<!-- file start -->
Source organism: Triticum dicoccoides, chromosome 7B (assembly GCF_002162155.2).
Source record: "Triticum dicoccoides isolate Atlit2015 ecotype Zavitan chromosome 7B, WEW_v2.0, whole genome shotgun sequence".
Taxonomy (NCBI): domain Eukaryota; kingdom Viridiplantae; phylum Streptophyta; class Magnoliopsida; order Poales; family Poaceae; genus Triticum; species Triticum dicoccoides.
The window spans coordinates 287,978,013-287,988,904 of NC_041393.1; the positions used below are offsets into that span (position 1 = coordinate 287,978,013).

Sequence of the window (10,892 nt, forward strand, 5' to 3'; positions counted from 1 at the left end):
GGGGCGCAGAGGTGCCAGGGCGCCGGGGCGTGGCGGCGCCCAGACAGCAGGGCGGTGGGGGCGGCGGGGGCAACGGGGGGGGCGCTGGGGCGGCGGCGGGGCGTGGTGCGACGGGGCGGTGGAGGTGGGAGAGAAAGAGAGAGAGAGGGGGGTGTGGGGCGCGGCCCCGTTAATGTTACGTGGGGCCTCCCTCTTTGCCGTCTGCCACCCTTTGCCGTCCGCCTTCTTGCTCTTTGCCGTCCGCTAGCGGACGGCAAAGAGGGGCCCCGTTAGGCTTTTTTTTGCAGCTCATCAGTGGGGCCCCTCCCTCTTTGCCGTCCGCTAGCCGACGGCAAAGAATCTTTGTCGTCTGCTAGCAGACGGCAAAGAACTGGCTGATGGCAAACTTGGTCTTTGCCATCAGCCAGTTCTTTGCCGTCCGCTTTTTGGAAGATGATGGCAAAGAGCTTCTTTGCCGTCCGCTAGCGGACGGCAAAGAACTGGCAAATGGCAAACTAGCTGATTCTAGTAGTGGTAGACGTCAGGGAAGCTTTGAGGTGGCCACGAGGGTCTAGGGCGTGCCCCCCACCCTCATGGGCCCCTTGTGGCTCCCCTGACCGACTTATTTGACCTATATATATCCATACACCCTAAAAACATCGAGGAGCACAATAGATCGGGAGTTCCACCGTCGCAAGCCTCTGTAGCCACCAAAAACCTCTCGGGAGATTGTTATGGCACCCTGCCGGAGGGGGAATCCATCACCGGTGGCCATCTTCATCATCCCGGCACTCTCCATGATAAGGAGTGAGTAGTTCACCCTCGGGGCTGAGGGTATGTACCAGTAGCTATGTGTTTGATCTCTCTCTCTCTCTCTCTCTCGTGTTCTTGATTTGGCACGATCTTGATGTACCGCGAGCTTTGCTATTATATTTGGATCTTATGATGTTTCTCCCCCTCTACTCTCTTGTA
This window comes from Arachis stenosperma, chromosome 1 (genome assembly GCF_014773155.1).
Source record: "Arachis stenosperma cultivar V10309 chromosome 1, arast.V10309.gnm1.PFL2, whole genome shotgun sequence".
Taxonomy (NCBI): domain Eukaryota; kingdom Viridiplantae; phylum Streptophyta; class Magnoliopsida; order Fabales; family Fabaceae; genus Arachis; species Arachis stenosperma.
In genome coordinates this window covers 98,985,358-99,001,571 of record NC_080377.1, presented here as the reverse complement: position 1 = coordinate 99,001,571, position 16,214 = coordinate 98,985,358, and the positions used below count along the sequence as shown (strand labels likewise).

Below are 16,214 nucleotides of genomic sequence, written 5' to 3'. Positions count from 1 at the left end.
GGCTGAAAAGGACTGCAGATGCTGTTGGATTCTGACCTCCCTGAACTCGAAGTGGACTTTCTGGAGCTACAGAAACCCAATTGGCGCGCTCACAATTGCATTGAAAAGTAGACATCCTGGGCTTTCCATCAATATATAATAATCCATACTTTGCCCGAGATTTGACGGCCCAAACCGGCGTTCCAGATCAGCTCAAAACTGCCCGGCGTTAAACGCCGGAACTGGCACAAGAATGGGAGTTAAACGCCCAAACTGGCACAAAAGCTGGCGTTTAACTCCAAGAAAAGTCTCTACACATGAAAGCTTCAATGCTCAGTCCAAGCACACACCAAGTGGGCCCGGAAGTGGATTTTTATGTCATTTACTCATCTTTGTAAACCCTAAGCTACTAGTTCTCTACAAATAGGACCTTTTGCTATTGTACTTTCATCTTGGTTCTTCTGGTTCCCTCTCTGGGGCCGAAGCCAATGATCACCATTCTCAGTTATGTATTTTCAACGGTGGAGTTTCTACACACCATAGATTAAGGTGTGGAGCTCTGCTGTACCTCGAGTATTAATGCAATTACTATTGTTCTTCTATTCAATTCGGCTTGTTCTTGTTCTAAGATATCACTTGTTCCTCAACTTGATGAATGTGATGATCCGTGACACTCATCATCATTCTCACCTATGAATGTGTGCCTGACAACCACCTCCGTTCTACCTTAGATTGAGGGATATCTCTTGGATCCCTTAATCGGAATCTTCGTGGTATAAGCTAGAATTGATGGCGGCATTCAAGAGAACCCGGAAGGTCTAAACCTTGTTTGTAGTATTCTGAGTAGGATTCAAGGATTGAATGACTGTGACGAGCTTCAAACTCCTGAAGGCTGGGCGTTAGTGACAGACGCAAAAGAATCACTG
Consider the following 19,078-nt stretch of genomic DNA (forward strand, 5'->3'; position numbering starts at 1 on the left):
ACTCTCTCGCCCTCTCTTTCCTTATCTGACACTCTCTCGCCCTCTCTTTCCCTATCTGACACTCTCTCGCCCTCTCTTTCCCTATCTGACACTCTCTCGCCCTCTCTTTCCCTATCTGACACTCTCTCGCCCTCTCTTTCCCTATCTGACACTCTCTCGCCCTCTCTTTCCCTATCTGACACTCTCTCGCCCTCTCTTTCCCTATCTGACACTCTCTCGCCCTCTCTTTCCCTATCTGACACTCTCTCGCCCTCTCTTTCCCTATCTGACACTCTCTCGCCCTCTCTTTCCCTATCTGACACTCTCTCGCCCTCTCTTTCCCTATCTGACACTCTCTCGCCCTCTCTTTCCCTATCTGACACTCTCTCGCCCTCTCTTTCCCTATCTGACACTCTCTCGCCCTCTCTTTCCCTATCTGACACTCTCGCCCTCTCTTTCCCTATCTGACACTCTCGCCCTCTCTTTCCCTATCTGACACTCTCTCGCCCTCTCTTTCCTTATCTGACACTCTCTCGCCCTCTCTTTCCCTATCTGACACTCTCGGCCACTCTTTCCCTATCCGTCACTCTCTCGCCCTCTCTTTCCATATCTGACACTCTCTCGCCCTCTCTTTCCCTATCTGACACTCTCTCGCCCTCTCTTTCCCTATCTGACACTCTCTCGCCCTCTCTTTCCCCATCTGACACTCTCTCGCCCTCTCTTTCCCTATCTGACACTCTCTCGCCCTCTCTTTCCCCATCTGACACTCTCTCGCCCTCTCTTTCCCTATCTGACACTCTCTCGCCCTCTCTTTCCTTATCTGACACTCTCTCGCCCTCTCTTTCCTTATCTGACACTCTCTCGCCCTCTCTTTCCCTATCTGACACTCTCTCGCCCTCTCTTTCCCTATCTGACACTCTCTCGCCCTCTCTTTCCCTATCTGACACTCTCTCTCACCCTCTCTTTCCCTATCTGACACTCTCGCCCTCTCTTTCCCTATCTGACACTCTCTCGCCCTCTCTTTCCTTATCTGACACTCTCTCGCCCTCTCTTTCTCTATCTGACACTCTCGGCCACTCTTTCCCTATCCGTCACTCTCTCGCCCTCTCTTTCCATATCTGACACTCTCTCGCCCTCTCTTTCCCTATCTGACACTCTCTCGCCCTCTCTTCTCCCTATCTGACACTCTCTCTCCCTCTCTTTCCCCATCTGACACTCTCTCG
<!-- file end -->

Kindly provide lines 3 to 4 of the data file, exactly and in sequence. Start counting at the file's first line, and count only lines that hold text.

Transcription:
Taxonomy (NCBI): domain Eukaryota; kingdom Viridiplantae; phylum Streptophyta; class Magnoliopsida; order Poales; family Poaceae; genus Triticum; species Triticum dicoccoides.
The window spans coordinates 287,978,013-287,988,904 of NC_041393.1; the positions used below are offsets into that span (position 1 = coordinate 287,978,013).